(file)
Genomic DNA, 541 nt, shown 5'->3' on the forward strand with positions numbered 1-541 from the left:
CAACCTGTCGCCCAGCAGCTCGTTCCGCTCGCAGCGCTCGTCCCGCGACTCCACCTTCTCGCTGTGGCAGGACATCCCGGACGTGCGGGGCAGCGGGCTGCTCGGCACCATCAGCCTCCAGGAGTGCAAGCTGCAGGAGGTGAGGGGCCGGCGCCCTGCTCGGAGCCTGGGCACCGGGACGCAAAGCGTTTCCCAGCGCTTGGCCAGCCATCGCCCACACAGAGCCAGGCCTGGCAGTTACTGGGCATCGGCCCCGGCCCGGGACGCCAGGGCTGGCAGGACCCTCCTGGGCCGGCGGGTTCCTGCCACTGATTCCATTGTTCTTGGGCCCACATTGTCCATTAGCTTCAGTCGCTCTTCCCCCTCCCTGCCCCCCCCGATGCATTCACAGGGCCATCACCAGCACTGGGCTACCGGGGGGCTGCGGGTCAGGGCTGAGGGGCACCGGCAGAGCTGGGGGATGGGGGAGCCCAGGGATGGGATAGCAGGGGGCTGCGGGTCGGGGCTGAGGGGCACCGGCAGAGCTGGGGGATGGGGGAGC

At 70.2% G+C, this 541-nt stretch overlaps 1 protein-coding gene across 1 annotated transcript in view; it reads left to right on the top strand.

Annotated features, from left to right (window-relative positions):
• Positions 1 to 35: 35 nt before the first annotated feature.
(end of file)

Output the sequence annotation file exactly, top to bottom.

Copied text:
Genomic DNA, 541 nt, shown 5'->3' on the forward strand with positions numbered 1-541 from the left:
CAACCTGTCGCCCAGCAGCTCGTTCCGCTCGCAGCGCTCGTCCCGCGACTCCACCTTCTCGCTGTGGCAGGACATCCCGGACGTGCGGGGCAGCGGGCTGCTCGGCACCATCAGCCTCCAGGAGTGCAAGCTGCAGGAGGTGAGGGGCCGGCGCCCTGCTCGGAGCCTGGGCACCGGGACGCAAAGCGTTTCCCAGCGCTTGGCCAGCCATCGCCCACACAGAGCCAGGCCTGGCAGTTACTGGGCATCGGCCCCGGCCCGGGACGCCAGGGCTGGCAGGACCCTCCTGGGCCGGCGGGTTCCTGCCACTGATTCCATTGTTCTTGGGCCCACATTGTCCATTAGCTTCAGTCGCTCTTCCCCCTCCCTGCCCCCCCCGATGCATTCACAGGGCCATCACCAGCACTGGGCTACCGGGGGGCTGCGGGTCAGGGCTGAGGGGCACCGGCAGAGCTGGGGGATGGGGGAGCCCAGGGATGGGATAGCAGGGGGCTGCGGGTCGGGGCTGAGGGGCACCGGCAGAGCTGGGGGATGGGGGAGC

At 70.2% G+C, this 541-nt stretch overlaps 1 protein-coding gene across 1 annotated transcript in view; it reads left to right on the top strand.

Annotated features, from left to right (window-relative positions):
• Positions 1 to 35: 35 nt before the first annotated feature.